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If You Want Great Teachers, Hire Great Principals
Teachers are on the front lines every day. It’s indisputable that a great teacher can deeply impact a student’s life in a positive way. And, if we want effective teachers in our classrooms, we must have strong principals in place to effectively recruit, support, and retain teachers.
Think for a minute about the best boss you ever had. That person challenged you, but also supported you, and had your back to make sure you were successful. That is what great principals do for teachers and students: they hire and support great teachers, and they set a positive school culture for kids and their families.
Early in my career, I taught eighth-grade social studies. It was both awesome and intensely difficult. Despite working hard, I was flying blind most days, and I needed some expert help to serve my students well. I think my principal visited my classroom only once that year.
Ultimately, I am not sure if my students were really on track, and, at the end of the year, I decided to leave the classroom despite loving many aspects of teaching. Looking back on that experience has always made me a bit sad, and it made me wonder if the experience could have been different for me and – most importantly – my students had I benefited from the coaching of a strong instructional leader.
I know my story is a common one. The need for better school leaders is the reason we believe in supporting districts to improve how they recruit, support, and retain those highly effective principals who foster student success and keep our great, highly effective teachers in the classroom.
Anne Wicks serves as the Director of Education Reform at the Bush Institute. In this role, she develops and oversees the policy, research, and engagement work of the Education Reform team.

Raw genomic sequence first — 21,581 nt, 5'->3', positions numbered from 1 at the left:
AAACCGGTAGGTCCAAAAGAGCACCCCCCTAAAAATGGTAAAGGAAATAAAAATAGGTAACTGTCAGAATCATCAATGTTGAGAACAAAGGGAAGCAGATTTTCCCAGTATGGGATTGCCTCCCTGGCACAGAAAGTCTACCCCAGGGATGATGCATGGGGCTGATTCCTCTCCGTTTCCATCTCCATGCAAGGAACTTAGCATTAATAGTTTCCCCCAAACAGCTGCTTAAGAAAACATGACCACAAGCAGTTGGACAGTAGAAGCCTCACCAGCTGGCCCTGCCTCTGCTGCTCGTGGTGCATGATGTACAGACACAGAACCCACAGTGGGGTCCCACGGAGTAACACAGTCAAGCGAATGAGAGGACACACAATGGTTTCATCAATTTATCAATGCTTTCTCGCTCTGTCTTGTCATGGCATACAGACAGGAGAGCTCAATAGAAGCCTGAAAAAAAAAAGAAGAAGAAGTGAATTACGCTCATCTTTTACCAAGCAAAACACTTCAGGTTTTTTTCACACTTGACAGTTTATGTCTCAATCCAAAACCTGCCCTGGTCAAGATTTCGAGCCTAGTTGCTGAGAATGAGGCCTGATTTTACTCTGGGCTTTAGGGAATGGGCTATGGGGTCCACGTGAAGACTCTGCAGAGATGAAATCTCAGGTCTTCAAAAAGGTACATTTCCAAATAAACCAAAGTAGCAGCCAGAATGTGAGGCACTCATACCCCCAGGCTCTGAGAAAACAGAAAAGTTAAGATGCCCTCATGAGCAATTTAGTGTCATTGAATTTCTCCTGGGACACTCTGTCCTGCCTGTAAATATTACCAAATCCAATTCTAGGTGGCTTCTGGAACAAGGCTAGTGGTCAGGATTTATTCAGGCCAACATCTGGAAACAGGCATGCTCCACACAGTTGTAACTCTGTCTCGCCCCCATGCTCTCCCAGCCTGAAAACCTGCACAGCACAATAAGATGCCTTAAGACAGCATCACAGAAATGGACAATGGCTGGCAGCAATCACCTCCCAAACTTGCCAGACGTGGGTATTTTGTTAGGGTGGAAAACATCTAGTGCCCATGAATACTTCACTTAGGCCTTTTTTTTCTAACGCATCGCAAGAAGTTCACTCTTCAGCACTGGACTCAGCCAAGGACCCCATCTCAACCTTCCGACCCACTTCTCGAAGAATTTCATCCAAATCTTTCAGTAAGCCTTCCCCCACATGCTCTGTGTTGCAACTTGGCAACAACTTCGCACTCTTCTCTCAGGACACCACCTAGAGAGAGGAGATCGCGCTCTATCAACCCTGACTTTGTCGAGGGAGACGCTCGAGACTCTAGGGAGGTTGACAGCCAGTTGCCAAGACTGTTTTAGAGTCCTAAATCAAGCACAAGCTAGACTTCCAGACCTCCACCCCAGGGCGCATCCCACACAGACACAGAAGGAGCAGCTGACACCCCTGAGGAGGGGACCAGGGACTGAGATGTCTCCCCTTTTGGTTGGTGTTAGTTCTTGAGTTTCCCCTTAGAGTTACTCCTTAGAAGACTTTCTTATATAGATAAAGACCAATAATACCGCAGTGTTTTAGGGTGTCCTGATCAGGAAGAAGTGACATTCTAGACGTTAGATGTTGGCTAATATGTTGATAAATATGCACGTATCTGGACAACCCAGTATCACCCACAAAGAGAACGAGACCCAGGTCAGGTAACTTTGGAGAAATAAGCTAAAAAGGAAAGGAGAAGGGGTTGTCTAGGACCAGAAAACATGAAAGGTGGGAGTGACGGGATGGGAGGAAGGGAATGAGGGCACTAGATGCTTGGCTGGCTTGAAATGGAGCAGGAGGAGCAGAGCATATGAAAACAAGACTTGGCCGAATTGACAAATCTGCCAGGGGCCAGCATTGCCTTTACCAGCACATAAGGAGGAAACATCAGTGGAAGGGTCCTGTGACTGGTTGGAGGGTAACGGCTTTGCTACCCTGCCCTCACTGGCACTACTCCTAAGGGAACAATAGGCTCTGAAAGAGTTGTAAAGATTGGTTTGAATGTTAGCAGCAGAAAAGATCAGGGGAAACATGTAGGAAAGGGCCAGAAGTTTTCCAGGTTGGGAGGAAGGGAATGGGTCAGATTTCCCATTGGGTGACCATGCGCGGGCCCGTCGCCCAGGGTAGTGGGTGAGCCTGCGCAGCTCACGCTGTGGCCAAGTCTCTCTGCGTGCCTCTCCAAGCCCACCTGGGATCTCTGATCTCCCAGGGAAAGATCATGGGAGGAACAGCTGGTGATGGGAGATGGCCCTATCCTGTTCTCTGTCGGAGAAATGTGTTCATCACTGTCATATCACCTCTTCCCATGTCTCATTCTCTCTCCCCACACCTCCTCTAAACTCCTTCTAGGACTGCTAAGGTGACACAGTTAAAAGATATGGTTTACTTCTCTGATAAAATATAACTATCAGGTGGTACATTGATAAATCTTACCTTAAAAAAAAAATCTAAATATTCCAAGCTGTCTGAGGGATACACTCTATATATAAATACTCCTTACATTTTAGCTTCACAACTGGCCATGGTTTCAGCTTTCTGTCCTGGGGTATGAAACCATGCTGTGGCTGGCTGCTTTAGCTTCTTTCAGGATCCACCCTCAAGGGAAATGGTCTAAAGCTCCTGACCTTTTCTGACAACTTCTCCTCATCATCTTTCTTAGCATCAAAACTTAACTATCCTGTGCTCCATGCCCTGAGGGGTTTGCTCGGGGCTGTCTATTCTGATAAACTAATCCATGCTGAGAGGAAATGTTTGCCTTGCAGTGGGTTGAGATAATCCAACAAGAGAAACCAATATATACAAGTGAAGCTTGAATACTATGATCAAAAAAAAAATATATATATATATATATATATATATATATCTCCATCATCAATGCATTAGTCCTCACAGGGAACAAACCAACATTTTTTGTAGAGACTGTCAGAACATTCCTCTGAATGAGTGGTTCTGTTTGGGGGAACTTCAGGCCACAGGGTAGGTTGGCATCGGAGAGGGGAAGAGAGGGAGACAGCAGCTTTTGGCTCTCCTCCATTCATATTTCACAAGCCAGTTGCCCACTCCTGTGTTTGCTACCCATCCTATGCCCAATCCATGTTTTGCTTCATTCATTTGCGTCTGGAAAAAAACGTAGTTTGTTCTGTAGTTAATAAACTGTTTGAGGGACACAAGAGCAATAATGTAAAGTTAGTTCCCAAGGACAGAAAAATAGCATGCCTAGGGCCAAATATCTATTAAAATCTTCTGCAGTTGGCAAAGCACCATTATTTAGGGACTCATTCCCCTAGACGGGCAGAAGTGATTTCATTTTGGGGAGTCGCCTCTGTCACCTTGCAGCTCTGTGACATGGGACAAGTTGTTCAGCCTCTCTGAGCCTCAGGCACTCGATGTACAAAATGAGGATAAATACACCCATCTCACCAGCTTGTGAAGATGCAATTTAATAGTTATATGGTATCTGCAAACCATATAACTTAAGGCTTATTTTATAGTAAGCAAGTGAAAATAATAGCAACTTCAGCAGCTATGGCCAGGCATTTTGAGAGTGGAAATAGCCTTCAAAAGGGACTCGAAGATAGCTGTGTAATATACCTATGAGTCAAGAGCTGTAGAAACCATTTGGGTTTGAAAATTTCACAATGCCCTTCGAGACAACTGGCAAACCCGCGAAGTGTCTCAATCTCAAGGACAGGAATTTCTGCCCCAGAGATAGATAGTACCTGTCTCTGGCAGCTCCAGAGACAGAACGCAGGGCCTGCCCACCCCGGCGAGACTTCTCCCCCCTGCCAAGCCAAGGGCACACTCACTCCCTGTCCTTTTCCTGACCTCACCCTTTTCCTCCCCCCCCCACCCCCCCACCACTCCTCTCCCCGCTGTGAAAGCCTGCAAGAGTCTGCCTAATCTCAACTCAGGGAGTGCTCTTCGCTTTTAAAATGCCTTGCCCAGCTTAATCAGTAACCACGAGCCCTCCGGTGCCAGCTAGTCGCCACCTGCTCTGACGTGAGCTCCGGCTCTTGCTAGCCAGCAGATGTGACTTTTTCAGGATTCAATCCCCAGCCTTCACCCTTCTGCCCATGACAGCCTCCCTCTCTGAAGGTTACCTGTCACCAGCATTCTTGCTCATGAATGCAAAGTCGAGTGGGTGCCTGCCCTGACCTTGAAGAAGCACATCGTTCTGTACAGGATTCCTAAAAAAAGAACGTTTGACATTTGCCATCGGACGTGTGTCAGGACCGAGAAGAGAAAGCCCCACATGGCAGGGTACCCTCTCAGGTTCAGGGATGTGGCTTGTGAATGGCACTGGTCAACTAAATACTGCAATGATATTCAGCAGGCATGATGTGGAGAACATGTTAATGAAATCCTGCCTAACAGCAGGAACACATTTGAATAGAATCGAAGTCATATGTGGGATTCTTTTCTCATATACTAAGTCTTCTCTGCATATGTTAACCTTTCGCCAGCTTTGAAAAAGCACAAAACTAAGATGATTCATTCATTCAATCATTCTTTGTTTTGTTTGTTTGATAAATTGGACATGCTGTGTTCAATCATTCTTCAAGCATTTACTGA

Before joining the Bush Institute, Wicks served for five years as Associate Dean for External Relations at the University of Southern California's Rossier School of Education. In addition to leading a team with revenue, communications, and engagement goals, she supported Dean Karen Symms Gallagher on a variety of special projects including the launch and early growth of Ednovate Charter Schools. She currently serves as the chair of PMC Support, a supporting organization for Ednovate Schools. Over her career, she has held management and resource development roles at organizations including Teach for America, the Lucile Packard Foundation for Children's Health, and Stanford University. Anne holds a B.A in American Studies and a M.A. in Education from Stanford University (during which she taught 8th grade social studies), as well as a M.B.A. from the University of Southern California. A former captain of Stanford's women's volleyball team, Anne was part of three national championship teams, two as a player and one as an assistant coach.Full Bio
Two-Minute Take: Happy National Principals Month!
"At the George W. Bush Institute, we believe that principals are essential to student success. They set a positive school culture for the kids and adults in the building, and they bring a rigorous focus on instruction and academics so that all kids can succeed."
Summer Camp: Granite Public Schools
Our School Leadership team is working hand-in-hand with four school districts across the country to help them find, support, and retain effective principals. This summer, the team made visits to all four school districts to check in on their progress. Last stop: Granite Public Schools.
Summer Camp: Chesterfield County Public Schools
Our School Leadership team is working hand-in-hand with four school districts across the country to help them find, support, and retain effective principals. This summer, the team made visits to all four school districts to check in on their progress. Third stop: Chesterfield County Public Schools.
Summer Camp: Fort Worth Independent School District
Our School Leadership team is working hand-in-hand with four school districts across the country to help them find, support, and retain effective principals. This summer, the team made visits to all four school districts to check in on their progress. Second stop: Fort Worth Independent School District.